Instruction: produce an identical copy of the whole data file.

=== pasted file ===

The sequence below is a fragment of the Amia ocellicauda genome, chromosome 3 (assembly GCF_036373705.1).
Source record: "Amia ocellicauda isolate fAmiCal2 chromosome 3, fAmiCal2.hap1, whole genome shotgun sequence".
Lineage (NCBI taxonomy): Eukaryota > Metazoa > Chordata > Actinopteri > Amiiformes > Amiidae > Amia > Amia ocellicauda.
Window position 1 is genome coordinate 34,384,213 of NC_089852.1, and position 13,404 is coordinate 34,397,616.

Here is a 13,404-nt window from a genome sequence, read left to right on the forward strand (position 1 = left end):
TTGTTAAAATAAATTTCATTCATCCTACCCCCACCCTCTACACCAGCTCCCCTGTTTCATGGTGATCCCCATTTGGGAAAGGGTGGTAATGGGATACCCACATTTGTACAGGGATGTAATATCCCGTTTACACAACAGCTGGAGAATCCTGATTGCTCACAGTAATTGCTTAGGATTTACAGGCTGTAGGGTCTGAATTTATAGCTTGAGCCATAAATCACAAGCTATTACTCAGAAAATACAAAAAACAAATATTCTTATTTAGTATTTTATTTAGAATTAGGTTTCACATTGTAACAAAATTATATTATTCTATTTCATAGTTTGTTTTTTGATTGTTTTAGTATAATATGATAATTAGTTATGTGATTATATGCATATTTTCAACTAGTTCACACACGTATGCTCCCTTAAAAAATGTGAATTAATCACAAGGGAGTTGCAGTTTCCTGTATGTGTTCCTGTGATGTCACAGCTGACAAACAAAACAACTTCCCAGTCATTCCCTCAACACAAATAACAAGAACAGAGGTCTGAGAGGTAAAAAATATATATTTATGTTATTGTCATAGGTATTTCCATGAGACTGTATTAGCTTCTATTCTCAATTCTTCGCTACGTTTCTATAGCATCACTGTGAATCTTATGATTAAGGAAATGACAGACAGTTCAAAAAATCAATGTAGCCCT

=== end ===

The sequence below is a fragment of the Amia ocellicauda genome, chromosome 3 (assembly GCF_036373705.1).
Source record: "Amia ocellicauda isolate fAmiCal2 chromosome 3, fAmiCal2.hap1, whole genome shotgun sequence".
Lineage (NCBI taxonomy): Eukaryota > Metazoa > Chordata > Actinopteri > Amiiformes > Amiidae > Amia > Amia ocellicauda.
Window position 1 is genome coordinate 34,384,213 of NC_089852.1, and position 13,404 is coordinate 34,397,616.

Here is a 13,404-nt window from a genome sequence, read left to right on the forward strand (position 1 = left end):
TTGTTAAAATAAATTTCATTCATCCTACCCCCACCCTCTACACCAGCTCCCCTGTTTCATGGTGATCCCCATTTGGGAAAGGGTGGTAATGGGATACCCACATTTGTACAGGGATGTAATATCCCGTTTACACAACAGCTGGAGAATCCTGATTGCTCACAGTAATTGCTTAGGATTTACAGGCTGTAGGGTCTGAATTTATAGCTTGAGCCATAAATCACAAGCTATTACTCAGAAAATACAAAAAACAAATATTCTTATTTAGTATTTTATTTAGAATTAGGTTTCACATTGTAACAAAATTATATTATTCTATTTCATAGTTTGTTTTTTGATTGTTTTAGTATAATATGATAATTAGTTATGTGATTATATGCATATTTTCAACTAGTTCACACACGTATGCTCCCTTAAAAAATGTGAATTAATCACAAGGGAGTTGCAGTTTCCTGTATGTGTTCCTGTGATGTCACAGCTGACAAACAAAACAACTTCCCAGTCATTCCCTCAACACAAATAACAAGAACAGAGGTCTGAGAGGTAAAAAATATATATTTATGTTATTGTCATAGGTATTTCCATGAGACTGTATTAGCTTCTATTCTCAATTCTTCGCTACGTTTCTATAGCATCACTGTGAATCTTATGATTAAGGAAATGACAGACAGTTCAAAAAATCAATGTAGCCCT